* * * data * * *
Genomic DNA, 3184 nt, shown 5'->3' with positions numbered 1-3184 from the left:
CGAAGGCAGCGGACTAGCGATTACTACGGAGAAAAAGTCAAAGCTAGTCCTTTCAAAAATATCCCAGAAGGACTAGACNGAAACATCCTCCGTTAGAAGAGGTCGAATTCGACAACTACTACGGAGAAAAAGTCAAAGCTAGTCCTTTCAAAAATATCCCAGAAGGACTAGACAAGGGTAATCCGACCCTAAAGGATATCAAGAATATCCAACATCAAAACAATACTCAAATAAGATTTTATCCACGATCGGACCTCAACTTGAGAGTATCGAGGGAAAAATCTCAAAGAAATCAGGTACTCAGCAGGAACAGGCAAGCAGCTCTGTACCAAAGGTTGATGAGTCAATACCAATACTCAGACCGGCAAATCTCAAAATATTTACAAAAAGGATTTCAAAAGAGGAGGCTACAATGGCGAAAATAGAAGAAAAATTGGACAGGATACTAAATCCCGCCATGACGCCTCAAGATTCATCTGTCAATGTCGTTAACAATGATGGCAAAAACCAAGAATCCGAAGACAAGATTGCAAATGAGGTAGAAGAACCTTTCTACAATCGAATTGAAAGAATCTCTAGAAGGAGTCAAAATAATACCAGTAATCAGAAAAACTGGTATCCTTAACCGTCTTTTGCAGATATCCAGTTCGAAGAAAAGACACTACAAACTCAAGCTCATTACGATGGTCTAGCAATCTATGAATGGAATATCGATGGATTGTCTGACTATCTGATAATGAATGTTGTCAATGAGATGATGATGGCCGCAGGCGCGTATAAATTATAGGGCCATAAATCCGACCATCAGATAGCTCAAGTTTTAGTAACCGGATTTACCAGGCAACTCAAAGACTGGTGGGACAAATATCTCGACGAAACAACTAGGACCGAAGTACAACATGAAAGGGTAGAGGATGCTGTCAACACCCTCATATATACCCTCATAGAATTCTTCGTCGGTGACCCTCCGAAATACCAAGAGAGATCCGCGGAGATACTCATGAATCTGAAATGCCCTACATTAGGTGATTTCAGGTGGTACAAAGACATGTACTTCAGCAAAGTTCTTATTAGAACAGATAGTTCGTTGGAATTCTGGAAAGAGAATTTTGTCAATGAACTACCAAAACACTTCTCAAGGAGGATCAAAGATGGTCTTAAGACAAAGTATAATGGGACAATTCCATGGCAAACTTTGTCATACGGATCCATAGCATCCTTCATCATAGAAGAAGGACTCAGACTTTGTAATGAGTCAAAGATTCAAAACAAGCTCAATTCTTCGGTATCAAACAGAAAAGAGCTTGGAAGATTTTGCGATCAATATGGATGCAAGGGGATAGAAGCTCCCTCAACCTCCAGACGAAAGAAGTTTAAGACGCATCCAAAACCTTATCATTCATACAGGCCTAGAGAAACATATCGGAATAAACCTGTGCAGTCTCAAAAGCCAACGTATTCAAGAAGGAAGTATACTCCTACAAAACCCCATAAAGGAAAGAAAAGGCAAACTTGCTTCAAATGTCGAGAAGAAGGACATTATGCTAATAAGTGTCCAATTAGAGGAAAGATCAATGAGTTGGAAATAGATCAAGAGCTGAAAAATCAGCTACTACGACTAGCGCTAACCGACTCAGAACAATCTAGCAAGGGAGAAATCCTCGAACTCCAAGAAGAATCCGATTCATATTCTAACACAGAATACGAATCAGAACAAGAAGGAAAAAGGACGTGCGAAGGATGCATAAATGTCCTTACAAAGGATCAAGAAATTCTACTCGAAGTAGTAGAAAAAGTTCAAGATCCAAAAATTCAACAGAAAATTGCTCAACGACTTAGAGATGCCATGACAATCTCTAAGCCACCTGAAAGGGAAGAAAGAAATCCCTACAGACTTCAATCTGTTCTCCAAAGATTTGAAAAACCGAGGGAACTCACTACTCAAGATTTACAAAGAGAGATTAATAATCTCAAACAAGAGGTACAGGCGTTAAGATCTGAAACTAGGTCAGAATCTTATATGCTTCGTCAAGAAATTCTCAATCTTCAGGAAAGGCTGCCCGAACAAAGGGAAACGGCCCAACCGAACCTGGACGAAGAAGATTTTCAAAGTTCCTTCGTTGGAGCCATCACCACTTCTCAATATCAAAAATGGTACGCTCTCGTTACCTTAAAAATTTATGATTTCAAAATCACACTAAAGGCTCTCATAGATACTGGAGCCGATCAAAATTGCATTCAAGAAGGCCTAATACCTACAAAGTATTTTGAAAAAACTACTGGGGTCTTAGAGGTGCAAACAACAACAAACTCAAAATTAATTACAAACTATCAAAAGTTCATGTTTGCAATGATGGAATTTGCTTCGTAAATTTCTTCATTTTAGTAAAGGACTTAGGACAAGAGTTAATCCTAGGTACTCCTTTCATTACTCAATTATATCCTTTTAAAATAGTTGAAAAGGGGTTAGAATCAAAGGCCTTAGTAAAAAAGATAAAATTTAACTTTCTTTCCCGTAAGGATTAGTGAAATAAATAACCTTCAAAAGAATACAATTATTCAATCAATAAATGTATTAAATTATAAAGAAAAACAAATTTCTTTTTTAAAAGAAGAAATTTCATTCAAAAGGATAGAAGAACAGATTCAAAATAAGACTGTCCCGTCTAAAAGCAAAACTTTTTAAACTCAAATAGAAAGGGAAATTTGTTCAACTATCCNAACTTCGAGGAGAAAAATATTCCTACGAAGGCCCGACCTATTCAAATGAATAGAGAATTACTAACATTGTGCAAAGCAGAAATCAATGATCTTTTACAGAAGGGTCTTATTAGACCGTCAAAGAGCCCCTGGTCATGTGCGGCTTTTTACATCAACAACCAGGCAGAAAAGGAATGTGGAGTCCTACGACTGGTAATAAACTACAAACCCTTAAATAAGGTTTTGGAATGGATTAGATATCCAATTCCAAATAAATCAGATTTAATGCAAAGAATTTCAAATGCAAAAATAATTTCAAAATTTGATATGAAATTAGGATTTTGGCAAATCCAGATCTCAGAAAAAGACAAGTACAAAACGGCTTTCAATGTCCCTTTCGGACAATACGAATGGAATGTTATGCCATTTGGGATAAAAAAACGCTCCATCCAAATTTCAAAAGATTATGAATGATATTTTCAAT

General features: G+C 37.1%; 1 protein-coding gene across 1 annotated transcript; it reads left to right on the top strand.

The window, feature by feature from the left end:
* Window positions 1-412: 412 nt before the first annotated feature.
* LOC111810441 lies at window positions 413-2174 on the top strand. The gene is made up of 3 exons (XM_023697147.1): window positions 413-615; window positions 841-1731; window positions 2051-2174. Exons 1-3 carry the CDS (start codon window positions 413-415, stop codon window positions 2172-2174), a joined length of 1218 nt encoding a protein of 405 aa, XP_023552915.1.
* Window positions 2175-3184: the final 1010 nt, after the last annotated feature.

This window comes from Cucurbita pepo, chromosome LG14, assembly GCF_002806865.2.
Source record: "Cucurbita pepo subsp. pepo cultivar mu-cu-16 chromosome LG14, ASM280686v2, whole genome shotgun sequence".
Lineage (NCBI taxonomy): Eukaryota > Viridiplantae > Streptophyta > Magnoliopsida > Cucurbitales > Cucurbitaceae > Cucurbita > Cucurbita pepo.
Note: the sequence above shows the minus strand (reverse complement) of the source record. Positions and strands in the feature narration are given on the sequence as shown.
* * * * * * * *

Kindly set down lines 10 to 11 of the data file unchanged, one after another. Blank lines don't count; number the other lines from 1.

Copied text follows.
Lineage (NCBI taxonomy): Eukaryota > Viridiplantae > Streptophyta > Magnoliopsida > Cucurbitales > Cucurbitaceae > Cucurbita > Cucurbita pepo.
Note: the sequence above shows the minus strand (reverse complement) of the source record. Positions and strands in the feature narration are given on the sequence as shown.